It was a race against time. Hundreds of youths left their families and landed in Toronto. Some still at the Canadian airport, on the advice of friends, went directly to immigration upon landing seeking economic refugee status. The demand was so great that Canada shut its doors: they started to require for Brazilians to have a tourist Visa and many applications were firmly denied. Those able to enter had to adapt to a new reality: a country with a totally different culture, but full of opportunities. Many did not have documentation, and they found themselves in “survival jobs”. In construction and cleaning is where Brazilians were able to integrate in Canada.

Nilton Barbosa arrived in 1987. He was single and needed to help his family in Brazil where he left his mother and young siblings behind. He spent hours being interrogated at the airport when he arrived, but he was let go. Not speaking fluent English he worked as an aide to Italian and Portuguese carpenters. When he got his papers he got a more stable job at a construction company that did jobs for the government. The minus 30-degree weather was the greatest challenge. “It is very beautiful to see, but not to be outside in all day,” he says. All the hard work paid off within one year when he was able to purchase a home for his mother in Brazil. “I was so happy.” Today Nilton is retired and has his own renovation company. Married to Glauciene and father of Emily and William, he does not think of going back. “Canada is my country, where I live and had great opportunities in life and work and continue to every day. Here I have my home, my family, and my children, who are a blessing from God.”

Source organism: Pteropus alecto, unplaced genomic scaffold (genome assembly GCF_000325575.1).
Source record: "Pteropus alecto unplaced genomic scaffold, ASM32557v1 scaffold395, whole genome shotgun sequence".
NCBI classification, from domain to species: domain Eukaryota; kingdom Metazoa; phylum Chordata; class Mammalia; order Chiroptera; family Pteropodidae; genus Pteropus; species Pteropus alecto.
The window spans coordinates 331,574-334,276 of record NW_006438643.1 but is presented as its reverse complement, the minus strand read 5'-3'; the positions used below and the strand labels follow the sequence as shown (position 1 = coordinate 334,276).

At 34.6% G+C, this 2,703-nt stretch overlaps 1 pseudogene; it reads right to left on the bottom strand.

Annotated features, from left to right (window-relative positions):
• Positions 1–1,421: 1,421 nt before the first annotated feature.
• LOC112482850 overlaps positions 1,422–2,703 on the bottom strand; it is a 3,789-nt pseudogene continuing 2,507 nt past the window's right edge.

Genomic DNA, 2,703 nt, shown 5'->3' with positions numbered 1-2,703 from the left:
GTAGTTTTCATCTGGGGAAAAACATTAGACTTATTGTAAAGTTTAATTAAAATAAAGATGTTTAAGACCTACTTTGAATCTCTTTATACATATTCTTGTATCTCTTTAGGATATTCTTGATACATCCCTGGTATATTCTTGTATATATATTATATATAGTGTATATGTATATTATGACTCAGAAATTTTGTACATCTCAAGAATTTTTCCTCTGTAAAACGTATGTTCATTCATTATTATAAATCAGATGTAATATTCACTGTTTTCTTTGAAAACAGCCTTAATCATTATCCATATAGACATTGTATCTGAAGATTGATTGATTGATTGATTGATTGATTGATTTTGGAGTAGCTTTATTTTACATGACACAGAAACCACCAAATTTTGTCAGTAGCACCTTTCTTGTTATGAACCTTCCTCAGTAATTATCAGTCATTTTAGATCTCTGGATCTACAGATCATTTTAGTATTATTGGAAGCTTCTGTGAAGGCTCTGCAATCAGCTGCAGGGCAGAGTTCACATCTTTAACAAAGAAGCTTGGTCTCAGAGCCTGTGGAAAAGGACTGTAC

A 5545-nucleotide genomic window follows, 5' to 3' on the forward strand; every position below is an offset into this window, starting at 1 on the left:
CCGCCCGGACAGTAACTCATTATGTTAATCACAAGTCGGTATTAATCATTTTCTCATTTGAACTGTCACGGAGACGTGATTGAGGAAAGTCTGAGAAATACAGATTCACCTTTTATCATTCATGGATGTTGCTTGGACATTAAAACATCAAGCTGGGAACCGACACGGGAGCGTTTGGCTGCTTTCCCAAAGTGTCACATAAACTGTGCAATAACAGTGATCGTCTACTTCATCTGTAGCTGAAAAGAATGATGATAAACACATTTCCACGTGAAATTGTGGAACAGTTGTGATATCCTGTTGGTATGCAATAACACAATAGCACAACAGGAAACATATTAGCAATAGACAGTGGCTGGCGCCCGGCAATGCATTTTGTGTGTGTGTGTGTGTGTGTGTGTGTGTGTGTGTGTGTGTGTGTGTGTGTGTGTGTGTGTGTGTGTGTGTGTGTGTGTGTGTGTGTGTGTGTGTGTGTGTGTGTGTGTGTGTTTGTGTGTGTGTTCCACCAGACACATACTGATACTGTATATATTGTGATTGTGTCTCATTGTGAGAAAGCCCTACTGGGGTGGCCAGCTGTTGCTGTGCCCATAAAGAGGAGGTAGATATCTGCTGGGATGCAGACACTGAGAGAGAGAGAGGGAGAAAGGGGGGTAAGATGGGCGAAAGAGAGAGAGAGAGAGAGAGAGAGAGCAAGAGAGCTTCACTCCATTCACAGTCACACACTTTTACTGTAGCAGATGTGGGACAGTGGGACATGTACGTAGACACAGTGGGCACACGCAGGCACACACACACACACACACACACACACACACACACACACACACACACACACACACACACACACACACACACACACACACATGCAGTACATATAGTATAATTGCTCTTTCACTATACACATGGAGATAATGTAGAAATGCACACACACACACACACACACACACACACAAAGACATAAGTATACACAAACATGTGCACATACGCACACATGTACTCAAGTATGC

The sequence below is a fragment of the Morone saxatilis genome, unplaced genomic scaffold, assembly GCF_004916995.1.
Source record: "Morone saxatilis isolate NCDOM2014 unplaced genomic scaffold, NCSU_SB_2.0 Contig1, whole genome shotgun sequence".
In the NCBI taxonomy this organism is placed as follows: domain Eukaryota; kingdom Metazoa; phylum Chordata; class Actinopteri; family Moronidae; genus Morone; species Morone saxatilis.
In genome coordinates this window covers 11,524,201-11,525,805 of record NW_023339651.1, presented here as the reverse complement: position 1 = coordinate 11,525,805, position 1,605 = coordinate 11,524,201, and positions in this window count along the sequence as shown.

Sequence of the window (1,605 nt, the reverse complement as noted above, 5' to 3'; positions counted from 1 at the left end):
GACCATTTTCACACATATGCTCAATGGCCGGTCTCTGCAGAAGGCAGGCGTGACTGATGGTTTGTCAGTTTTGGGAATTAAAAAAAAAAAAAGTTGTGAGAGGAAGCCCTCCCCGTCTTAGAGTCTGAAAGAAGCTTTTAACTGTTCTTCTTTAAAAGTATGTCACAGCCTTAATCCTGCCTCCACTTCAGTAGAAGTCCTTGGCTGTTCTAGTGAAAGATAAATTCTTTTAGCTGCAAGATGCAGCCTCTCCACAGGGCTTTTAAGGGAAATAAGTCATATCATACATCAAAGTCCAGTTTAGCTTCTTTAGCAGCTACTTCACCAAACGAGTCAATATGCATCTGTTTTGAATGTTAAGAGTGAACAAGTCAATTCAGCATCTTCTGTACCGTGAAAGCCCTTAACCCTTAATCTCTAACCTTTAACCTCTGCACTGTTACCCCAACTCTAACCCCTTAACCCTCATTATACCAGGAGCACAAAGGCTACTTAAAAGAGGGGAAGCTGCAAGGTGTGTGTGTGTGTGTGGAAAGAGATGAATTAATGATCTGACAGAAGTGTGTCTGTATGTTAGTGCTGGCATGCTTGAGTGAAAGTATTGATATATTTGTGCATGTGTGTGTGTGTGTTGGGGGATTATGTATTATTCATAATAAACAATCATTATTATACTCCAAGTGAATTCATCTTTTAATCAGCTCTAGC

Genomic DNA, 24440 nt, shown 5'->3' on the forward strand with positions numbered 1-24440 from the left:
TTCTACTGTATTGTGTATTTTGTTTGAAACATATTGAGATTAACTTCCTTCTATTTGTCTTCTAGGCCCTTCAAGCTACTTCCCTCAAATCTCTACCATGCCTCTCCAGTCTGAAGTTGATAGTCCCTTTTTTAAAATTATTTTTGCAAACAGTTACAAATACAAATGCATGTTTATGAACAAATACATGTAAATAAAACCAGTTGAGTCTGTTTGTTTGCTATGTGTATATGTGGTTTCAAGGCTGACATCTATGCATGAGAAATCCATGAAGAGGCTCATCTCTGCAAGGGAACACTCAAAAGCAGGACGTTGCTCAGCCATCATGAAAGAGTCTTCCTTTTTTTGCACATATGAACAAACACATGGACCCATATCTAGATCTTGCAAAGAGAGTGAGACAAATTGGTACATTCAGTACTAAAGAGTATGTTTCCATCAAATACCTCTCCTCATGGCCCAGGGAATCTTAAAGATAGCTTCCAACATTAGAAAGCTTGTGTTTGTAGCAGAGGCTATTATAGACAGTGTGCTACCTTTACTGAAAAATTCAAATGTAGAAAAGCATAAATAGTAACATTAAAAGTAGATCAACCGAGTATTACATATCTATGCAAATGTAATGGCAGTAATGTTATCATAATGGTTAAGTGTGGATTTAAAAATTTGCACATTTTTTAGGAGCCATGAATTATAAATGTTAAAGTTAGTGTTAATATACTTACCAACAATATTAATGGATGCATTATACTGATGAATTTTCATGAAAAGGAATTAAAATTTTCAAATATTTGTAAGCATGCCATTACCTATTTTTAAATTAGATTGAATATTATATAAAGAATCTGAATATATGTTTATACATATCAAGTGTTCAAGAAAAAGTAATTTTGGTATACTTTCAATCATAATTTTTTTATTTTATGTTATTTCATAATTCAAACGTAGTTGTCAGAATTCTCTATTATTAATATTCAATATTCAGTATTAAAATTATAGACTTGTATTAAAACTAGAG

Skilled Workers

Cristiano e Aline with little Manuela.

In recent years, a new migratory wave of Brazilians to Canada brought families approved in the immigration process that starts in Brazil. These are ‘skilled workers’, professionals with fluent English and with experience in areas that are not being filled by the Canadian population. Aline and Cristiano fit into this category. The two spent their honeymoon in Canada and returned to Brazil decided on getting a residency Visa in Canada.

Aline is an event and tourism manager and Cristiano is a supply analyst. In just 11 months they received their Visas. They sold everything they had and moved to Canada in 2009. The first years, as always, were difficult. “The ‘Canadian Experience’ was a deception seeing as you needed it to enter the work market in your field. For the newly arrived, it is almost impossible,” remembers Aline. The two needed to get lesser jobs until they got opportunities in their respective fields.

Slowly everything came together and their family grew. Manuela was born in 2014 and helped them get over their greatest difficulty: being away from family and friends. Making new friendships also helped in this area: “We are active members of a Brazilian church in Toronto, which has helped us to stay in contact with our culture. We have also made great friendships there” says Cristiano. “Brazil will always be our motherland, and we like to think that we can go back whenever we wish,” says Cristiano who concludes: Today Canada is our nation too. Officially we became citizens in November of 2013. At the citizenship ceremony, the judge recited a phrase by the Minister of Alberta: Becoming a citizen of a new homeland is like a marriage. You choose your partner and marry them, but you never stop loving your mom.”